The video above is another news segment, this one from WFTS-TV, regarding the campaign by the Florida Highway Patrol (FHP) to crack down on aggressive driving that we began discussing on Monday. While aggressive driving behaviors contribute to a majority of all auto accidents, the Governors Highway Safety Association (GHSA) notes that aggressive driving is not an enforceable offense in Florida. Instead, an issuing officer can select an “Aggressive Driving” checkbox on tickets for data collection purposes.
Such actions, as defined by state statute, involve at least two of the following offenses:
- Speeding — According to an online report by the National Highway Traffic Safety Administration (NHTSA) for the law enforcement community, 30.7 percent of all fatal crashes from 2003 to 2007 involved a speeding driver.
- Unsafe or improper lane change — This typically involves one vehicle changing lanes with no regard for the safety of others, usually resulting in an accident.
- Following too closely or tailgating — The person who was following will always be at fault in a rear-end collision, no matter what reason the driver in front stopped, as all motorists are required to allow themselves enough distance between vehicles to come to a complete stop.
- Failure to yield right of way — This can frequently involve left turns and 3-Way or 4-Way stop signs, but can also include T-intersections, right turns on red and crosswalks.
- Improper passing — This can include passing on the right, “blind” passing when approaching the top of a hill or a curve, or any other type of pass that endangers other motorists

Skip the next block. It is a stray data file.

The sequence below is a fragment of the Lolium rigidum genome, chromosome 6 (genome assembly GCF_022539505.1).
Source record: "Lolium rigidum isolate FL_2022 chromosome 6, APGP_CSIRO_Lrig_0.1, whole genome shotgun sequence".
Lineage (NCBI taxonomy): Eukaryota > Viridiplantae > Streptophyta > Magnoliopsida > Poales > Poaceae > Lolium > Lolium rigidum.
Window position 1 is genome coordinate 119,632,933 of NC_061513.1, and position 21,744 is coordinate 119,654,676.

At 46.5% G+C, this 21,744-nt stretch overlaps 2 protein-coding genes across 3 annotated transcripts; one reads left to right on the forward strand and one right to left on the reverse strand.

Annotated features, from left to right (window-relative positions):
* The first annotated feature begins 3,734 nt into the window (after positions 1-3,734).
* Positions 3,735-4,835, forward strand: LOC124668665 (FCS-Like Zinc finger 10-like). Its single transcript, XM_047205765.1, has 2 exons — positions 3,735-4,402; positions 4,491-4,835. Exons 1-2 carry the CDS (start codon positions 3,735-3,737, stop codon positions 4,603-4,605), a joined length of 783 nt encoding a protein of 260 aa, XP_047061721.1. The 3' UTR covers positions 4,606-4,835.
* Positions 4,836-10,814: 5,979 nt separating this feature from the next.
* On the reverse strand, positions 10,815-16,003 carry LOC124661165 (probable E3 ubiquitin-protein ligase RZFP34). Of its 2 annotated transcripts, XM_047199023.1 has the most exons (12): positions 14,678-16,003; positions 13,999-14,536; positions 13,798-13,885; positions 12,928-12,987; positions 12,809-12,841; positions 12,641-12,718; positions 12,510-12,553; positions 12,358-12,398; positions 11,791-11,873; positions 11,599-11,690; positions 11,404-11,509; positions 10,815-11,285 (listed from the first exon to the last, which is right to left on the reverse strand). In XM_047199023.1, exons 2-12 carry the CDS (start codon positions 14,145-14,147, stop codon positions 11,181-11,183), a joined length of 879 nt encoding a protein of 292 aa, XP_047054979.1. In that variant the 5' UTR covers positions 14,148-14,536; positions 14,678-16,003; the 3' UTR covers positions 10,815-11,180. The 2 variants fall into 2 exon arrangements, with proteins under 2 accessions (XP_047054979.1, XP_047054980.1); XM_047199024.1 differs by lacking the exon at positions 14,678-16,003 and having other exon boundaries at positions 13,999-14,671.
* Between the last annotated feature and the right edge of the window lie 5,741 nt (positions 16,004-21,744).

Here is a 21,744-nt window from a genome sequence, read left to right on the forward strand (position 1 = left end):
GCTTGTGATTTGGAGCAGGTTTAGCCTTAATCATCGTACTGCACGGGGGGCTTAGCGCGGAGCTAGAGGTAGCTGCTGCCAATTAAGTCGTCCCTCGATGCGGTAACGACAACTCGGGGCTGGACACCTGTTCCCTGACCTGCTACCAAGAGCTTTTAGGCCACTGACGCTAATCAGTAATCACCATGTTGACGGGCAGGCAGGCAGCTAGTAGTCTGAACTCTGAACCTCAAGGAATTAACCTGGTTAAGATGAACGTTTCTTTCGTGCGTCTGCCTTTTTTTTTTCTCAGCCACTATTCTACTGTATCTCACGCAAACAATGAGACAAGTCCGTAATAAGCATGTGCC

- Failure to obey traffic control devices — According to the American Automobile Association (AAA), a 2008 study showed that 58 percent of respondents sped up to beat a yellow light. While only 6 percent deliberately ran red lights, either is a risky decision that could be classified as aggressive driving.
According to a 2009 report from AAA, aggressive driving behaviors were a factor in 56 percent of fatal crashes between 2003 and 2007. With the Florida Department of Transportation reporting an increase in the number of aggressive driving citations issued for each of the past seven years, it is important for all motorists to understand the risks of retaliating when cut off by another driver or being tailgated by another motorist. We must all maintain control of our emotions while behind the wheel to ensure that our roads and highways are as safe as possible.
Wooten Kimbrough, P.A. – Orlando personal injury attorneys